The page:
Coyotes have been in the Glencoe area for many years and they are expected to remain here for the foreseeable future. Best practices in coyote management suggest encouraging coexistence through public education, while also promoting ways to help limit coyote habituation. The Urban Coyote Research Project reports that number one most effective way to prevent coyote encounters is to remove their food source in domestic areas (i.e. only feed your pets inside, do not feed wildlife).
For the past several years, the Public Safety Department has worked closely with the Illinois Department of Natural Resources, Cook County Forest Preserve District and Cook County Department of Animal and Rabies Control to understand and address the behavior of coyotes. While aggressive behavior does occur from time-to-time, studies indicate that there have been no reported coyote attacks on humans in Illinois in over 30 years. In Glencoe specifically, there have been two confirmed coyote attacks on dogs over the course of the last 10 years and in both instances, the dogs were either left unattended or unleashed.
To help prevent coyote encounters residents are encouraged to do the following:
- Always walk your dog on a leash and keep cats indoors. Allowing pets to run loose increases the chance of a coyote encounter. For their own protection, dogs should be leashed even on our lakefront.
- Feed your pets inside. Do not keep pet food outdoors where it might attract coyotes or other wildlife, this includes not feeding birds, raccoons, squirrels or other wildlife that coyotes prey upon.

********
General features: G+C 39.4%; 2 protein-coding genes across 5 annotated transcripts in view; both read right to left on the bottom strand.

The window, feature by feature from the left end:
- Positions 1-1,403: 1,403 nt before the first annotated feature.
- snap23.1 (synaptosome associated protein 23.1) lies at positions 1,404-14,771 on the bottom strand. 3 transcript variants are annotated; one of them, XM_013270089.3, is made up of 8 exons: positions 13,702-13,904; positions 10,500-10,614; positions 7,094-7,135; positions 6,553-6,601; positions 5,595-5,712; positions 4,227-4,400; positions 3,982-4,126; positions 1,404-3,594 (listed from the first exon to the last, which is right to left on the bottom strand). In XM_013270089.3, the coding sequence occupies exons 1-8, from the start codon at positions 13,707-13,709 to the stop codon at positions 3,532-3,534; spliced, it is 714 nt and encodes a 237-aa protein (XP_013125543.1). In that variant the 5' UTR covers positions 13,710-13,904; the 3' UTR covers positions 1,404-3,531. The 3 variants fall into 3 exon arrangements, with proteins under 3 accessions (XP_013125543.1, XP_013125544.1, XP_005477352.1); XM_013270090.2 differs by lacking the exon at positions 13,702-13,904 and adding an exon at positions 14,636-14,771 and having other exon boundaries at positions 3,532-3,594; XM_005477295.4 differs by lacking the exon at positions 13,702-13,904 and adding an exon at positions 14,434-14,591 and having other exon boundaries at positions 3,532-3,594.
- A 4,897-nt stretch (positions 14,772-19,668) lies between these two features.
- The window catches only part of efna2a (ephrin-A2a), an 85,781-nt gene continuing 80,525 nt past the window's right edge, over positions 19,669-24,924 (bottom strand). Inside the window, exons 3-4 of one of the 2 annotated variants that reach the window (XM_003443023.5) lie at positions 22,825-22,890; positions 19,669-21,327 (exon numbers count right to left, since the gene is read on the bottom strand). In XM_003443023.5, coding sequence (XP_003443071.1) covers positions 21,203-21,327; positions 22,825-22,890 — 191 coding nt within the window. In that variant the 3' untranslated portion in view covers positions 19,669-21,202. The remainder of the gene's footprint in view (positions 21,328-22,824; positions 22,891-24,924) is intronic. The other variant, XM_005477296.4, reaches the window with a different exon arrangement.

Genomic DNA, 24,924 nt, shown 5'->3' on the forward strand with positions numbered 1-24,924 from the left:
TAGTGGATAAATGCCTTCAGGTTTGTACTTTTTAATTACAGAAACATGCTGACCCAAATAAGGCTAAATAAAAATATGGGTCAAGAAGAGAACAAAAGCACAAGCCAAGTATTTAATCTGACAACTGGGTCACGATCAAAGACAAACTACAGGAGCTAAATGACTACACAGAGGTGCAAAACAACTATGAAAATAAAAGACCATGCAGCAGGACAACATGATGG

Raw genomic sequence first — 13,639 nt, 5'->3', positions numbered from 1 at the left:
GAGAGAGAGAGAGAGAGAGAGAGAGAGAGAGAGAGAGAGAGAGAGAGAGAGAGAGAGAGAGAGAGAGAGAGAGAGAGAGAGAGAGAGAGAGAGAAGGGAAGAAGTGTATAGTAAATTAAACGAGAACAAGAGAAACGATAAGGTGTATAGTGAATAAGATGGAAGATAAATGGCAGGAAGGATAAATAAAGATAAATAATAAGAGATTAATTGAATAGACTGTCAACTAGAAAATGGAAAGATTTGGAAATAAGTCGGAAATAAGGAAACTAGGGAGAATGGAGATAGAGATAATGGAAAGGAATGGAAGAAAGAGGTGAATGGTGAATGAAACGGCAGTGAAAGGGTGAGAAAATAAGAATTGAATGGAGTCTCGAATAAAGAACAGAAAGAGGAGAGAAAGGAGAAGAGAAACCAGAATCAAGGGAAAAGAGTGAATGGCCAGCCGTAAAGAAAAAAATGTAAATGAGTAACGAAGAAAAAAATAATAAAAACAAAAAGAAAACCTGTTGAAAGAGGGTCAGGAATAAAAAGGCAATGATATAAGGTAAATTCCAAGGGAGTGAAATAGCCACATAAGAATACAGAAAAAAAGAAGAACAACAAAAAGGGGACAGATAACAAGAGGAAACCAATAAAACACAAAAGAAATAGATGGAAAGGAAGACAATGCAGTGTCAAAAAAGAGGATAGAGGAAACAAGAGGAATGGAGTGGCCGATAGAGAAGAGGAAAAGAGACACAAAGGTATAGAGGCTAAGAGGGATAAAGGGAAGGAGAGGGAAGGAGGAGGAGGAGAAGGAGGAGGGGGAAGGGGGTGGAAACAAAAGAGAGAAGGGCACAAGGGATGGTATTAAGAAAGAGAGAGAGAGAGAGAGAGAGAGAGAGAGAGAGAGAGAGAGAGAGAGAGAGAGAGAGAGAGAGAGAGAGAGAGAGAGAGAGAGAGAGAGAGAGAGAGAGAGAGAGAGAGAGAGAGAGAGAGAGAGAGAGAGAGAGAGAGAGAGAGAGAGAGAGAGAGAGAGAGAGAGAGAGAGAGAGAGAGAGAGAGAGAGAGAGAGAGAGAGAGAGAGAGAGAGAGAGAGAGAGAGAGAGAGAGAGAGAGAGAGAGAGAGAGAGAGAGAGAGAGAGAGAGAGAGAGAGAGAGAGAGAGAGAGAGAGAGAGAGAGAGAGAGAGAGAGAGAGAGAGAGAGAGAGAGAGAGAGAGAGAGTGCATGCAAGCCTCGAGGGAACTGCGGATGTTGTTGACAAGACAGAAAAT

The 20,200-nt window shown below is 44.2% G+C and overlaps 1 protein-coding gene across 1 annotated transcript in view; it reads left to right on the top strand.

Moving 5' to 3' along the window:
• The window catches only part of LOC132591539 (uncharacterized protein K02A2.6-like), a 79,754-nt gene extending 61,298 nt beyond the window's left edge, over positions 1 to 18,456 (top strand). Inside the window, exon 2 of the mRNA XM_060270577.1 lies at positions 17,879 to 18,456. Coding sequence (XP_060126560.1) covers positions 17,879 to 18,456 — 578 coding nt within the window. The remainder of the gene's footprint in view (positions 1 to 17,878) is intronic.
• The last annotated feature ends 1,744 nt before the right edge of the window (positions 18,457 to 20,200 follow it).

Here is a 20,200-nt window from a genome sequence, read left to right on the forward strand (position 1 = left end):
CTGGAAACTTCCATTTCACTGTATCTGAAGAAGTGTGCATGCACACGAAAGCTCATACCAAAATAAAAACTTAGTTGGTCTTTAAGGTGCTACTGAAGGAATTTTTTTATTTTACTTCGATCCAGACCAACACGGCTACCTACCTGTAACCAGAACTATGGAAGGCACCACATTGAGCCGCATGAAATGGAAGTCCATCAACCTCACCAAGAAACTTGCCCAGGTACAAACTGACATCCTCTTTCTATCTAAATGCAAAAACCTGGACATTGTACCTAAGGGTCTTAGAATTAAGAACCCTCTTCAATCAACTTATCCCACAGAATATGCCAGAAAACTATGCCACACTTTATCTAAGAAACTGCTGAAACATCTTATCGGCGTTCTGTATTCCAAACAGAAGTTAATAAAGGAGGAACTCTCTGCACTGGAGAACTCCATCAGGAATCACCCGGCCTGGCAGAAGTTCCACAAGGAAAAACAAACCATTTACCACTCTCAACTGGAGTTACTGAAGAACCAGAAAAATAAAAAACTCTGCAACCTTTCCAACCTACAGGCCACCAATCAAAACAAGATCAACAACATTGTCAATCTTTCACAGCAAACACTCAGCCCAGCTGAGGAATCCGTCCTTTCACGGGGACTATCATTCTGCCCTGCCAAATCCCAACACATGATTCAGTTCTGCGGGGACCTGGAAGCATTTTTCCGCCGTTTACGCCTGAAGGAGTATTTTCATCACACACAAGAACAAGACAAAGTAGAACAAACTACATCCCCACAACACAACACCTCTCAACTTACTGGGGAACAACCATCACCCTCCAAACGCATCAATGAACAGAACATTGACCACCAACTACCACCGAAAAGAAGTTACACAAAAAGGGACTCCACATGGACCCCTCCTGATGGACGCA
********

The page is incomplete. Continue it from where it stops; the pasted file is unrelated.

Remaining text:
- Pick up fallen fruit from trees and cover compost piles.
- Clear dense weeds and brush to remove shelter for rodents, which attract coyotes. A recent study of coyotes in Cook County found that small rodents were the primary food source for urban coyotes.
- Do not feed wildlife—feed/seed will attract coyotes or other small animals that coyotes prey upon.
- Keep trash bins tightly closed.
- Install motion-sensitive lighting around your home.
- If you encounter a coyote, shout, clap, or throw a small object in its direction. This may condition the coyotes to avoid people.
- Teach children to respect wildlife and not to approach ANY animal.
If you experience problems with coyotes, see them in your neighborhood, or have any questions regarding coyotes, or have other animal related concerns, please call Community Service Officer Katie Sweeney at (847) 461-1148.
Residents are also welcome to report sightings directly to Scientific Wildlife Management.
For additional coyote information, please visit this Living with Wildlife page from the University of Illinois.1
Image source: Getty Images